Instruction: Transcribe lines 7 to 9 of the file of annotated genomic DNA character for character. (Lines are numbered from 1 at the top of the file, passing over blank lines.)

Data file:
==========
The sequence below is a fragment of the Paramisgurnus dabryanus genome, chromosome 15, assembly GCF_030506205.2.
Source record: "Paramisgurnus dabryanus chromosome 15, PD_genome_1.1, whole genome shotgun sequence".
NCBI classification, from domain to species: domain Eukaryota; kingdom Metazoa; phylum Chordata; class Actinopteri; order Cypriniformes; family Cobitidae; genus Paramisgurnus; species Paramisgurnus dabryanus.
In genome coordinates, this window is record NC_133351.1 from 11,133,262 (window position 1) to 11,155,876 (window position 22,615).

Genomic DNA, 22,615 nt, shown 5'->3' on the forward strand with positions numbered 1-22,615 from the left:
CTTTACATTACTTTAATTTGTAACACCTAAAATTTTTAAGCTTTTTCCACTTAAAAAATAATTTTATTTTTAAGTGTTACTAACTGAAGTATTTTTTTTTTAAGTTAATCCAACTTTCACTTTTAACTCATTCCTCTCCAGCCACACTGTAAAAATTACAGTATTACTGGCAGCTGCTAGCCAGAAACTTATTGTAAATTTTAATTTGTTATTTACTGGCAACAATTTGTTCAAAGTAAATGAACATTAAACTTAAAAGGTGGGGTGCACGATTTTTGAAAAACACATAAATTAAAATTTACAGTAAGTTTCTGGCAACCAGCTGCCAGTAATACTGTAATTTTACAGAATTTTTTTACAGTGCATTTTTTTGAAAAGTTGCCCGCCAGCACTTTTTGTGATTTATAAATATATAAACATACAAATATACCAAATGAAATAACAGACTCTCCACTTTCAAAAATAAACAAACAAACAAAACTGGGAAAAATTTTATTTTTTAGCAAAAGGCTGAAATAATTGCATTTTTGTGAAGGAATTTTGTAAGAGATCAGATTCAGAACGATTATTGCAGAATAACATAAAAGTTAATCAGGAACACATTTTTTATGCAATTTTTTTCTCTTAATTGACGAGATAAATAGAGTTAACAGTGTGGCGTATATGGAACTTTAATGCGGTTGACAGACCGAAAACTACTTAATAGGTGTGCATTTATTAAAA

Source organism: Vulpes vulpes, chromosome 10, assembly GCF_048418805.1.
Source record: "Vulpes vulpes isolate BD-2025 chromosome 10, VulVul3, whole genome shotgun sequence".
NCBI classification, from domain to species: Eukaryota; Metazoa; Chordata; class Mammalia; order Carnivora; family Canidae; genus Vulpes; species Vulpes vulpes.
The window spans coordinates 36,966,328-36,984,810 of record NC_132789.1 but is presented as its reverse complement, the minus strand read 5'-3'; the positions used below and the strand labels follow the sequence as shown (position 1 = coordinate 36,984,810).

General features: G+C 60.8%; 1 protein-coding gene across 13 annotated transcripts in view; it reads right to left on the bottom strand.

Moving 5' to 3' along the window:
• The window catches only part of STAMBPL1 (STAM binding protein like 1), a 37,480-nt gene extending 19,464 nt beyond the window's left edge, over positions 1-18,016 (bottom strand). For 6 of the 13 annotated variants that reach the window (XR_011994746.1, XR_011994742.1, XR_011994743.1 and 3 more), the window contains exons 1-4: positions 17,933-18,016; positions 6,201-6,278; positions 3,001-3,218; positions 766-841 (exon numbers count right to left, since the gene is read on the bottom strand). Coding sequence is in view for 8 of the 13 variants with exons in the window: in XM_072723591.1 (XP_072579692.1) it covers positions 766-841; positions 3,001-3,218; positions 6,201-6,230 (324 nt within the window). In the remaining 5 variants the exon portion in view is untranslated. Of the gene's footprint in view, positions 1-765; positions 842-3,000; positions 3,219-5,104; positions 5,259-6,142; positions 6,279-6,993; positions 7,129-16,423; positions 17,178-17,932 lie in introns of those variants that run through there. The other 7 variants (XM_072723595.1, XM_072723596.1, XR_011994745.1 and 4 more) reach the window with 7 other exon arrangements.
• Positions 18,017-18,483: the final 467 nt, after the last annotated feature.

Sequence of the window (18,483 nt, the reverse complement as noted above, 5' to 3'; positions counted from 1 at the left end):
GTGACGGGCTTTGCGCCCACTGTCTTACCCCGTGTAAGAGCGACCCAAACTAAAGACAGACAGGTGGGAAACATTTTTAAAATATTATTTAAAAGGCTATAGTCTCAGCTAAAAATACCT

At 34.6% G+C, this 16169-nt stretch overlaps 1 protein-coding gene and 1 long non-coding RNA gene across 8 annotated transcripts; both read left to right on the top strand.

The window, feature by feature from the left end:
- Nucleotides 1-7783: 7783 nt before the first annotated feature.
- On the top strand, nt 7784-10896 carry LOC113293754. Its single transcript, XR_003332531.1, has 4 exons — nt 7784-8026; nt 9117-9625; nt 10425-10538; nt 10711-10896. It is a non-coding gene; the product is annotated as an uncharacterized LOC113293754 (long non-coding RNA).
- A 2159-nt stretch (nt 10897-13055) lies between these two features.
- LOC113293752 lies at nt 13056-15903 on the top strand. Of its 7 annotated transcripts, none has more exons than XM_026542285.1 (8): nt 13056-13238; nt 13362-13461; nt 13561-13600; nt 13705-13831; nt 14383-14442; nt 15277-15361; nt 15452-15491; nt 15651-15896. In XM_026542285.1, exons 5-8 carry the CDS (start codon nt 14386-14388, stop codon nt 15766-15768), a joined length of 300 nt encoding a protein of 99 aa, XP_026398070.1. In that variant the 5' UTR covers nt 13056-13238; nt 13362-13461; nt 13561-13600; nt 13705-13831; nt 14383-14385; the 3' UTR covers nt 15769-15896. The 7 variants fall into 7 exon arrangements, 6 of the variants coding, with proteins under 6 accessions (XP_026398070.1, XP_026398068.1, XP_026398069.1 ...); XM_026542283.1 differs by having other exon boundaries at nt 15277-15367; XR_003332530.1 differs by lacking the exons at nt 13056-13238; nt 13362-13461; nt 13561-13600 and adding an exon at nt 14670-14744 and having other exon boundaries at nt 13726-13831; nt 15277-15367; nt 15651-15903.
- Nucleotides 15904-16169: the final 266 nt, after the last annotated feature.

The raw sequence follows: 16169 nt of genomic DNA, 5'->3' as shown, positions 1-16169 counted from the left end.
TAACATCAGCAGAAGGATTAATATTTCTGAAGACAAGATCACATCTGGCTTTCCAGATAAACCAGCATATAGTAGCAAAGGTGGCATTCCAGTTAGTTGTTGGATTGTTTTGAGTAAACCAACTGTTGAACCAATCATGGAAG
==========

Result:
Source organism: Vulpes vulpes, chromosome 10, assembly GCF_048418805.1.
Source record: "Vulpes vulpes isolate BD-2025 chromosome 10, VulVul3, whole genome shotgun sequence".
NCBI classification, from domain to species: Eukaryota; Metazoa; Chordata; class Mammalia; order Carnivora; family Canidae; genus Vulpes; species Vulpes vulpes.